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Thoughts on child support

Discussion in 'Community Board' started by can'tgetenufofwdw, Jan 10, 2013.

  1. Southernmiss

    Southernmiss <font color=green>I am hazed everyday<br><font col

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    My DS is that age exactly. He's in college, but I couldn't imagine him being ready to support himself fully at this age. Maybe if he was in the military or something, but not on $11 an hour. Even in the military at this age, he would be paid pittance.
     
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  3. badblackpug

    badblackpug <font color=blue>If you knew her you would be shoc

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    OP, I have a friend that, actually, just went through this situation. Almost exactly.

    His son is a college student, and the rules here are 21 as long as they are a full time student. His son was working, and he and his mother were living with her mother (the grandmother) he went to court and petitioned for emancipation (his son is 20) because the boy was no longer a full time student, and he was working.

    I would think that you would, at the very least, be entitled to a reduction in child support if the child is working full time and not attending school.

    Actually, I am thinking that if he is working full time and not attending school, that the court would legally emancipate him. I believe that the "until age 21" was created to protect college students.

    This is my personal opinion only, but if you are over 18 and you are not a student then you should be self supporting. If you aren't attending school or some type of job training, then you should be working full time.
     
  4. horseshowmom

    horseshowmom DIS Veteran

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    If state law says 21, I guess that's the way it is, but if he's not in college, then I don't think child support should be paid on him.


    I know this isn't a popular opinion, but I agree. A child of married parents doesn't have any "right" to be supported through college (or until the age of 21 as the OP mentions). Many parents help if they can, but there's no "right" to it. Interestingly enough though, many child support decrees require the non-custodial parent to pay throughout college (or, if the OP is correct about their state, whether they are or not).

    While I think it's great to help if you can, I don't think anybody is owed a college education, and if you aren't in college, you aren't owed support. I went through school on part-time jobs and student loans that I repaid after I graduated. It never crossed my mind to expect my parents to pay for it.

    Some posters comment that he's not able to support himself on what he makes, and I certainly understand the thought behind that. My question would have to be though, what if he's still in that type of job when he's 25? 30? How long should he be supported since he's not obtaining any training (being somewhat facetious here)?
     
  5. Southernmiss

    Southernmiss <font color=green>I am hazed everyday<br><font col

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    As the poster who said 18 still needs parental support, I would certainly be cutting him off by 21 at the latest if the bolded is true.

    For the record, DH and I put ourselves through college and married as babies at 21 and were self sufficient working full time by then.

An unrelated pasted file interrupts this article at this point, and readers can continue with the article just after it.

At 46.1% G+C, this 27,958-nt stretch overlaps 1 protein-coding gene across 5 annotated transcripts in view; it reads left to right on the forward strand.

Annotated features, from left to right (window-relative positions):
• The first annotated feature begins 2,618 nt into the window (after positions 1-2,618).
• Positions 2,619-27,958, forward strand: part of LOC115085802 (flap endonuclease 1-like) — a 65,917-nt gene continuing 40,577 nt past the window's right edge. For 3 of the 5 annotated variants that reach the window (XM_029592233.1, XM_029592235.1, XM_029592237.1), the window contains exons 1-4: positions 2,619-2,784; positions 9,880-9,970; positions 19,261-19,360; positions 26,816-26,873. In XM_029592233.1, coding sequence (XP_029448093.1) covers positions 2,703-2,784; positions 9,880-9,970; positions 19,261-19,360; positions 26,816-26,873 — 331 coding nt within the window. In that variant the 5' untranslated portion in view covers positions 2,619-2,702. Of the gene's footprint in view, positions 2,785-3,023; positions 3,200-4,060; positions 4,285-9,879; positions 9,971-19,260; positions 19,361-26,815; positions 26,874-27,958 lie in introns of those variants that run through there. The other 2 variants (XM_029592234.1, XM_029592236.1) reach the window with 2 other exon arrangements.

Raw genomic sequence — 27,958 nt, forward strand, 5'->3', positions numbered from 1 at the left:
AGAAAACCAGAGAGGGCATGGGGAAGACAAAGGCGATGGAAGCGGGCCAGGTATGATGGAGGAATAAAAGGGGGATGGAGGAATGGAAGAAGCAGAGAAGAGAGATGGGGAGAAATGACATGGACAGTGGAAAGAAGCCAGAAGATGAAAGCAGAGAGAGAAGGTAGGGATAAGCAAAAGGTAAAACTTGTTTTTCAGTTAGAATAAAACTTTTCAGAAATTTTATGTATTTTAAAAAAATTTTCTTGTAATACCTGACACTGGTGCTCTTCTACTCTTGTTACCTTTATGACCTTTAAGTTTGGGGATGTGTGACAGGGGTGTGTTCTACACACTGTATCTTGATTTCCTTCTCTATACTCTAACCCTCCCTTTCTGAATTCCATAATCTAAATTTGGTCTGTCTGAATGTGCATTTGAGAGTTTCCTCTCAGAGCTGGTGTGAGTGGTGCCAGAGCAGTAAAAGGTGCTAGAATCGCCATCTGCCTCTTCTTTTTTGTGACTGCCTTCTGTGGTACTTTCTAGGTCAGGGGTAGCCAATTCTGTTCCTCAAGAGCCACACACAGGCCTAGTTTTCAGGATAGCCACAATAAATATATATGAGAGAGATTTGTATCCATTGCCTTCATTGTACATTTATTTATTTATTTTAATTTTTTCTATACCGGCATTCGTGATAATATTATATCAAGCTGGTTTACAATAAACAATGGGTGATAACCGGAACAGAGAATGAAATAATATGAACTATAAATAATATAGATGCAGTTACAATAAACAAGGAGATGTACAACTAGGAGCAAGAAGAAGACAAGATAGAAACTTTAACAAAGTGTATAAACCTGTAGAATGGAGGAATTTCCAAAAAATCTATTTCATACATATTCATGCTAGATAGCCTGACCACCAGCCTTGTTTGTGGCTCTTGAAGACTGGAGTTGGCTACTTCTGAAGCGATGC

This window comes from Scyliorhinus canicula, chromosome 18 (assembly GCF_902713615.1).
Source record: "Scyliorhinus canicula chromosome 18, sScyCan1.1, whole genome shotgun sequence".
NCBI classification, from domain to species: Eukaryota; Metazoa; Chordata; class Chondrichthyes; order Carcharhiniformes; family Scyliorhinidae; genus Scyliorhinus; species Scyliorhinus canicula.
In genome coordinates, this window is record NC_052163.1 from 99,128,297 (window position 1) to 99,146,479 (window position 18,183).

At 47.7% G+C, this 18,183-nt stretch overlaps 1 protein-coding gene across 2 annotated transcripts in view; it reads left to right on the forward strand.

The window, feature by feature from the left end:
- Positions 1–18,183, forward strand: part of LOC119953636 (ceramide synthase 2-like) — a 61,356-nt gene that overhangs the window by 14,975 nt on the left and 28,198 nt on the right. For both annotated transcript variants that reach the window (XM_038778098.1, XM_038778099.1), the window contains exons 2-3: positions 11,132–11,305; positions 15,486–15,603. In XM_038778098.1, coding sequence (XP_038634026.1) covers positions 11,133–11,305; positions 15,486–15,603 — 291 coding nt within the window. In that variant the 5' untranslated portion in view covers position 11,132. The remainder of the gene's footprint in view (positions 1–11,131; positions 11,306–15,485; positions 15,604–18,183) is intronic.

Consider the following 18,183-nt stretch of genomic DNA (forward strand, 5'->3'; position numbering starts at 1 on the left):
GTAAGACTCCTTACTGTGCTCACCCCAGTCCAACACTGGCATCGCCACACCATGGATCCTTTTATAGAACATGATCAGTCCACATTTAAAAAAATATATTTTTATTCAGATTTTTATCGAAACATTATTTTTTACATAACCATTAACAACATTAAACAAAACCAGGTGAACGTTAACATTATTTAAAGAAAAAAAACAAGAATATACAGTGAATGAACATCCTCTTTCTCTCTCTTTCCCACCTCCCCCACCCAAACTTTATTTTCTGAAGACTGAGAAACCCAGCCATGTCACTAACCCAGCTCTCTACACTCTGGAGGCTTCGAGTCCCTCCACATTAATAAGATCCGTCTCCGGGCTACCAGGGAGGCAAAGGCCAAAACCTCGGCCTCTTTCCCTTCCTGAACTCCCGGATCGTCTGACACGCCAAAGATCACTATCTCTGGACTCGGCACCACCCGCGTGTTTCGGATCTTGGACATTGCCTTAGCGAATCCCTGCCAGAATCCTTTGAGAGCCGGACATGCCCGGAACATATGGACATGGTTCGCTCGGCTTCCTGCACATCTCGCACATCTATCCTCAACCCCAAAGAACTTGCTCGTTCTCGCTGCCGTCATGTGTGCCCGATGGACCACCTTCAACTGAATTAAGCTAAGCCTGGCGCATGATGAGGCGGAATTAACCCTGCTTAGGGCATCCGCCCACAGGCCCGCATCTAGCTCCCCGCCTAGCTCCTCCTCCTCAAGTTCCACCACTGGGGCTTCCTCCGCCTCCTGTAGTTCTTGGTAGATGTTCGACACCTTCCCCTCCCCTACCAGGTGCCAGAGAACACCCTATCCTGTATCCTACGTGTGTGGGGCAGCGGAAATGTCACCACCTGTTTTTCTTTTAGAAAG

But I do realize that things have changed somewhat in the last 23 years and cost of living has risen, but pay hasn't in many areas. So it will be interesting as we navigate this with our 4 kids.

    Our DS who is in college really doesn't ask for $ (he referees high school soccer and has scholarships) and today I surprised him and did pay for his back to college necessities when we were shopping at Walmart. Although, he doesn't pay his own insurances (health or car) and if it weren't for college scholarships and campus food I am not sure how he'd eat. :rotfl:
     
  6. hereyago

    hereyago DIS Veteran

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    Honestly you need to get over of how your ex acts. If you go to court and go on about how your ex whom your child lives with you are going to look like a schmuck. And your ex will have more power.
     
  7. MomRN

    MomRN DIS Veteran

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    By full-time, I mean 32hrs+ a week. Every weekend I worked 16 hours off the top. Then, throughout the week I work 4-10ish three days a week. I missed a lot of school and my grades suffered terribly. I went from a 3.9 in middle school to a GPA of 2.0 when all of this started. I almost didn't graduate, but I did.

    I won't get into my home life. It was bad, but I know many people have had it worse. My mother's mental instability and drug use was affecting me. So, I had an adult friend get a cheap apartment for me. My dad wasn't in a good situation either. One set of grandparents lived out of state and had no idea. The other one, recently widowed, tried to help but it was hard when her daughter was involved.

    It was for the best really. I didn't really have much of a childhood or being a teenager. Grew up a little early. I think that's why I love Disney so much and it made me a better mother.

    Anyway, back on the topic... my husband is also paying child support. It seems odd because we have her 50% of the time, carry insurance, and have always paid for "extras" but it is was it is. Fortunately, here it ends at 19, so we have about 3 more months of it.
     
  8. badblackpug

    badblackpug <font color=blue>If you knew her you would be shoc